4.3 Estimation of on-glacier temperature sensitivity
The Shea and Moore (2010) approach (hereafter “SM10”) estimates on-glacier Ta using TaAmb at a given elevation by
where T* (∘C) represents the threshold ambient temperature for the onset of katabatic flow and T1 is the corresponding threshold Ta on the glacier. Parameters k1 and k2 are the temperature sensitivities (ratio of on-glacier Ta to TaAmb) below and above the threshold T* (Fig. 1b and c). k1 and k2 were parameterised in the original study using exponential functions of the along-flowline distance (DF):
where βi represents the fitted coefficients. Following the suggestion of Carturan et al. (2015), we implement a relation against the flowline that estimates the threshold temperature for onset of katabatic effects (T*) at a given distance as
where C1 (6.61) and C2 (436.04) are the fitted coefficients of Carturan et al. (2015). We calculate k1 and k2 at each T-logger station using the linear regression of observed Ta and TaAmb above and below T* (Fig. 1) as derived from Eq. (4). We note that the parameter k2 holds a greater significance for modelling Ta (Fig. 1a), as this more closely represents the “climatic sensitivity” reported by previous works (Greuell et al., 1997; Greuell and Böhm, 1998; Oerlemans, 2001; 2010), whereas k1 represents the ratio of above-glacier and free-air temperatures without a katabatic effect that has been shown to relate more closely to TaAmb (Shea and Moore, 2010; Shaw et al., 2017). For this study, we therefore pay particular attention to the k2 sensitivities on the Parlung glaciers and assess their relationship to along-flowline distance.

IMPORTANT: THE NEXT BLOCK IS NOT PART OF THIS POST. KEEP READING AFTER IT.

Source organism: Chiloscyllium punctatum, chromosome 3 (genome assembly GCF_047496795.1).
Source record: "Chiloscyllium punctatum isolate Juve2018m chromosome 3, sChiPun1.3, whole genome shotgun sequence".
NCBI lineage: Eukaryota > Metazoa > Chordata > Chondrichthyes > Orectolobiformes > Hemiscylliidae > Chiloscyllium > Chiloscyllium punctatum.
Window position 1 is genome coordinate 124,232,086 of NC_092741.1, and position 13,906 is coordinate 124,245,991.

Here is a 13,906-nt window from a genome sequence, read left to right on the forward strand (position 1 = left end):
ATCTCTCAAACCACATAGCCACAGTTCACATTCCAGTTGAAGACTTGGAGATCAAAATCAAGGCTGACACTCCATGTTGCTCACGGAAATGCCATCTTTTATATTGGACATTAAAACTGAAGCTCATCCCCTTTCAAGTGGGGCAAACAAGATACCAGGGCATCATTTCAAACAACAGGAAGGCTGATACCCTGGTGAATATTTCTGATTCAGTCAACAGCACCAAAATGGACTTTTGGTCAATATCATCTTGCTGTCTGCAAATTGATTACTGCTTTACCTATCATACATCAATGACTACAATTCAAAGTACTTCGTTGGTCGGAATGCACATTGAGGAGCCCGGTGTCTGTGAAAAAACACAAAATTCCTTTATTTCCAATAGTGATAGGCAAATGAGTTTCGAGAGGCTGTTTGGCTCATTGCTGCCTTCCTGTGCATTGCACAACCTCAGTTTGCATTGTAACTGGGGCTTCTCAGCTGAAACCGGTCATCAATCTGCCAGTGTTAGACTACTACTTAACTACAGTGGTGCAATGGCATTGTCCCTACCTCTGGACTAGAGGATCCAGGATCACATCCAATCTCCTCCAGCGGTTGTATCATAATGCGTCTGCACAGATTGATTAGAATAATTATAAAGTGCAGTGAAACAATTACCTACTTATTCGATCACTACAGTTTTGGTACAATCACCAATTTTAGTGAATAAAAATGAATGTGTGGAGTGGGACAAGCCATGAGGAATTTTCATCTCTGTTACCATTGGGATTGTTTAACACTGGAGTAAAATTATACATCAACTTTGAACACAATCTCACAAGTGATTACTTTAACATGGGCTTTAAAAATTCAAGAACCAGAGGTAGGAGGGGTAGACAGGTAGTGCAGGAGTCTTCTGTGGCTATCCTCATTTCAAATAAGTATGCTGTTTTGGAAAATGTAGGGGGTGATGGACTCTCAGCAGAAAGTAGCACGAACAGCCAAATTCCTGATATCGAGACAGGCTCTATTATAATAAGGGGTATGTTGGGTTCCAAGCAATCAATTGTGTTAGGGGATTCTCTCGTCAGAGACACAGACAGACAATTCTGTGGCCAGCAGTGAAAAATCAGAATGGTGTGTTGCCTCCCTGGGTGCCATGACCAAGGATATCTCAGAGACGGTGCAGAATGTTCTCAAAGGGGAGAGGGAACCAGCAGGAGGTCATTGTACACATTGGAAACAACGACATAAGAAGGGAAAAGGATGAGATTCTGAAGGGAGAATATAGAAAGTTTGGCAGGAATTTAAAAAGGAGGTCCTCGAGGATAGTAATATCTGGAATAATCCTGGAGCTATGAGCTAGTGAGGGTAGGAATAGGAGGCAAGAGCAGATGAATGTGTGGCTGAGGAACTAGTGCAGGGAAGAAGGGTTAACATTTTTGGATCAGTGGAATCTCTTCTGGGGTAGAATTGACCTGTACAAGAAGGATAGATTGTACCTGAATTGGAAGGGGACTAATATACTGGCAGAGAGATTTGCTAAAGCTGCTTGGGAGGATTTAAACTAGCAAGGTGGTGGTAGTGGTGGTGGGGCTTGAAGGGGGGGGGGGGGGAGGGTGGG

4.4 Global datasets of on-glacier temperatures
To explore the applicability of the SM10 approach and provide context to the findings of the Parlung catchment, we explore the calculated k1 and k2 parameters for several of the available distributed on-glacier datasets published to date (Fig. S3, Table 2). We subset data for each glacier to those hours during the summer when all on-glacier observations were available. For sites of the Coast Mountains of British Columbia (CMBC, Shea and Moore, 2010) and Alta Val de La Mare (AVDM, Carturan et al., 2015), we apply the published parameter sets derived from those authors. For all other sites, we derive TaAmb from the most locally available off-glacier AWS and the published lapse rate from the relevant studies (Table 2). In the absence of lapse rate information for a few glaciers, we apply the ELR (−6.5 ) to extrapolate Ta to the elevation of the on-glacier observations (see Table 2). We found that the calculation of k1 and k2 at those few glacier sites was not sensitive to the choice of lapse rate used, and varied for a ±1.5 change in the lapse rate.
For each glacier, the k1 and k2 parameters (Eq. 1) are only calculated when (i) >10 % of the total hourly data at a given station are above or below T* (to have enough data to calculate k2 and k1, respectively) and (ii) the linear regression to derive each parameter is significant to the 0.95 level. For those on-glacier stations that do not satisfy the above requirements, we do not calculate the k1 and k2 parameters.